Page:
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"This is a reference book that I can be truly enthusiastic about. David Bird puts the science of wine into layman's language. It is comprehensive, interesting, well organised and the language is accessible. As the Wife, the Number Two at Eglantine Vineyard, I am often called upon to lead tour groups, write publicity leaflets, answer media and student enquiries and the like, but am not very heavily involved in the winemaking processes, some of which have remained a mystery to me for the thirty two years that we have been open to the Great British Public. The public can be quite intimidating to the tour guide with just a little knowledge and no easy access to the 'fount of all knowledge' - the winemaker. From now on I will have this book close at hand for every tour. It would have been invaluable thirty odd years ago when we were planning to start our vineyard - we had so many questions to ask, so few places to turn to for support. It would have been invaluable again when I took the WSET course, because this book compliments and extends the course work material. And why? The book is so easy to use and so clearly written. It moves at a cracking pace - no need to wade through pages of exemplification, because author David Bird sticks to the point. A brief glance at the Contents pages demonstrates this admirably: each chapter clearly headed and the sub-sections 'sign-posted' too. It takes only moments to find the answer to that question which has you stumped before the difficult customer loses interest and wanders off. Chemical formulae, mind-boggling for the non-specialist, are kept to the minimum, and labelled where they do occur. Diagrams, flow charts and photographs abound and are always timely and relevant. I have learned a lot. As for the Winemaker? I am currently battling with the all new and bewildering legislation coming at us. With a background in wine quality control, David Bird is undoubtedly a leading authority on the subject, able to guide us in setting the highest standards for our production processes. What a relief! In chapter 23 he has listed the up to date legislation relating to all that we need to be aware of and comply with, from the growing of the grapes to sending out the wine in bottle. He has even included the dreaded HACCP, for which he has provided a flow diagram and table. We have no hesitation in recommending this book (third edition) unreservedly: to the student of oenology, to the amateur and professional wine grower/maker, to the tour guide, to the wine enthusiast and to the correspondent." Veronica and Tony Skuriat, Eglantine Vineyard. "This is a book that is worth every penny and I cannot recommend it too highly." - E.R.Adlard, Chromatographia. "This book is ideally suited to those who require more detailed explanations than can be obtained from the vast array of coffee-table wine books." - Kym Milne MW.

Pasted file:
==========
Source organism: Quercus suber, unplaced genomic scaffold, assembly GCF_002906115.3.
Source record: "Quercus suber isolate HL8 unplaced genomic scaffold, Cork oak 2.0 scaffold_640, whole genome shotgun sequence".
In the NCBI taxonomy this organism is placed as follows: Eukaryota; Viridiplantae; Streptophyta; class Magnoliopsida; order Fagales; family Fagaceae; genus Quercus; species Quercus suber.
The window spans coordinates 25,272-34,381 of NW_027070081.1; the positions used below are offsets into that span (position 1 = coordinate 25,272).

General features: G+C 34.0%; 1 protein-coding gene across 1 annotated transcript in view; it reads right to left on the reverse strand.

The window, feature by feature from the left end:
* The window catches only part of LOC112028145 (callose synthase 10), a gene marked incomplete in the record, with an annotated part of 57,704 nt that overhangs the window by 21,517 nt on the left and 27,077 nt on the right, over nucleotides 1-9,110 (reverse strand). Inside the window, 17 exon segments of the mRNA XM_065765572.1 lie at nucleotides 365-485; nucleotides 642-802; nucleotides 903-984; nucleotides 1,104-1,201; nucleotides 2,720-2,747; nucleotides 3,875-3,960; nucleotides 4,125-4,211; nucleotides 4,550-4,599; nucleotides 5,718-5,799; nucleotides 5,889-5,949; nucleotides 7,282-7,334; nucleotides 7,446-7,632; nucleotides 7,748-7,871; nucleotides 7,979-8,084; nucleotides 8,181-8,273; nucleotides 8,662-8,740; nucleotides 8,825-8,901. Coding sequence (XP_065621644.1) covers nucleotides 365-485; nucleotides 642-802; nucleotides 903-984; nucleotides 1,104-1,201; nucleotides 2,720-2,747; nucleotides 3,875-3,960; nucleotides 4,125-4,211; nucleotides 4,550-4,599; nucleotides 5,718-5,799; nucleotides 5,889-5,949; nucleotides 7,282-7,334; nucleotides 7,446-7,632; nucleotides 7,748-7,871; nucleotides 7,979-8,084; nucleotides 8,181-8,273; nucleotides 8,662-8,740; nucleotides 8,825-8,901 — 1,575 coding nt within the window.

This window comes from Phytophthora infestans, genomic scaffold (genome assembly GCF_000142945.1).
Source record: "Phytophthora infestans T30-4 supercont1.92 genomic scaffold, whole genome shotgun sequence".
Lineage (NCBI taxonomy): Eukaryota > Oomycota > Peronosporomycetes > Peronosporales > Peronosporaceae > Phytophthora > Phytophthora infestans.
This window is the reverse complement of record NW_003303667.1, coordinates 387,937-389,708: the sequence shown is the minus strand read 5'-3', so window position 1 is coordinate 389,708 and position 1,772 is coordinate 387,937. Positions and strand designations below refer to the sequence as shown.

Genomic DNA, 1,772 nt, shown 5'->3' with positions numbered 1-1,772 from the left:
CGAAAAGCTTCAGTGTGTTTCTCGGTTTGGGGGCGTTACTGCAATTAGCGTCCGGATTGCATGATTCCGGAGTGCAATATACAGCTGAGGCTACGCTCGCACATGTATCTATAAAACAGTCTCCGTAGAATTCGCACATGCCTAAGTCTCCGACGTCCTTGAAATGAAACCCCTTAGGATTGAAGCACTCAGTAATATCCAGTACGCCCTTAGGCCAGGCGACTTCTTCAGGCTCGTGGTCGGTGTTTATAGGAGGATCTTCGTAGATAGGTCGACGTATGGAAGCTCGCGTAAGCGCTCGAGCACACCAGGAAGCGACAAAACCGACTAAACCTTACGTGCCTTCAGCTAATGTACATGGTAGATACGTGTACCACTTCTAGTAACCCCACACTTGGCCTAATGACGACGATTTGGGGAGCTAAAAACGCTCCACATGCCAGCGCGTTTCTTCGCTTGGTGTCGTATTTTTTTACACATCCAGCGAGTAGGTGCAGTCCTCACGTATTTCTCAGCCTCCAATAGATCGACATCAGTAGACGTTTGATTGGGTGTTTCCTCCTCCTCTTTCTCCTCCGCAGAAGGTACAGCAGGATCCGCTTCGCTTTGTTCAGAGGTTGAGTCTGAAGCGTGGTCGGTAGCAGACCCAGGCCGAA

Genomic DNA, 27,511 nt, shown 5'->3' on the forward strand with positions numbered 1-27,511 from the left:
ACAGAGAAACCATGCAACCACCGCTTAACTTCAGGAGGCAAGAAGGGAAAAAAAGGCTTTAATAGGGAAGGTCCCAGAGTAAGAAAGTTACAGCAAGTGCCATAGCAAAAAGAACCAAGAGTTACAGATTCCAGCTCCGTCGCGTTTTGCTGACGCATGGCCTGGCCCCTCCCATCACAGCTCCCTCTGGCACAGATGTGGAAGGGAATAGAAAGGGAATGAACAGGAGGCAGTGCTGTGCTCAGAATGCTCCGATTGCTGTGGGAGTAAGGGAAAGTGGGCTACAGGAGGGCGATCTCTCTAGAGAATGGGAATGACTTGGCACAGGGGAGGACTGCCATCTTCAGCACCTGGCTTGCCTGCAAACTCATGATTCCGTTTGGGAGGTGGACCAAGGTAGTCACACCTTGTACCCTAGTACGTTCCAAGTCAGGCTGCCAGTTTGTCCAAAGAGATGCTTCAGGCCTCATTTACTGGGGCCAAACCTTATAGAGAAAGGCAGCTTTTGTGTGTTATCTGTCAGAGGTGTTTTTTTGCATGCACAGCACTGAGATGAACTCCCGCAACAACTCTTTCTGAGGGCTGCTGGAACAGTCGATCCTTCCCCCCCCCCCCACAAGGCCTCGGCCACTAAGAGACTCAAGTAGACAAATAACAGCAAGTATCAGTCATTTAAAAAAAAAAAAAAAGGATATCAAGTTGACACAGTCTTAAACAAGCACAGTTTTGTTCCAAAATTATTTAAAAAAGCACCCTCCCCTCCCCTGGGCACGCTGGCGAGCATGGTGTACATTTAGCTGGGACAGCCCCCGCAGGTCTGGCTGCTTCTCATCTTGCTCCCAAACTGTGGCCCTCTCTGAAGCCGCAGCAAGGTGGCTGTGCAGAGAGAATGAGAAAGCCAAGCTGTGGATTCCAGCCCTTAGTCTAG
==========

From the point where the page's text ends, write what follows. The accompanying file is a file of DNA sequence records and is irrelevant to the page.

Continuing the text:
Über den Autor und weitere Mitwirkende

DAVID BIRD trained as an analytical chemist and entered the food manufacturing business as an analyst working with baby foods, mustard and fruit squashes. He moved into the wine trade in 1973 almost by chance, but in reality because a passion for wine was already developing. 1981 was his vintage year, becoming a Master of Wine and a Chartered Chemist. He specialises in quality assurance techniques, such as ISO 9000 and HACCP, and has been involved with wine activities and education in France, Italy, Spain, Portugal, Hungary, Denmark, Finland, Sweden, Norway, the Netherlands, Ukraine, Moldova, Russia, China, Algeria, Australia, Scotland, Ireland and England. He has been on the panel of judges for the Mercian Vineyards Association, the national panel for the English and Welsh Wine Awards, the Decanter World Wine Awards and the Hungarian Balaton Awards. He plays the organ and is Musical Director of the Cantate choir. His garden is open to the public once a year for charity under the National Gardens Scheme of the UK.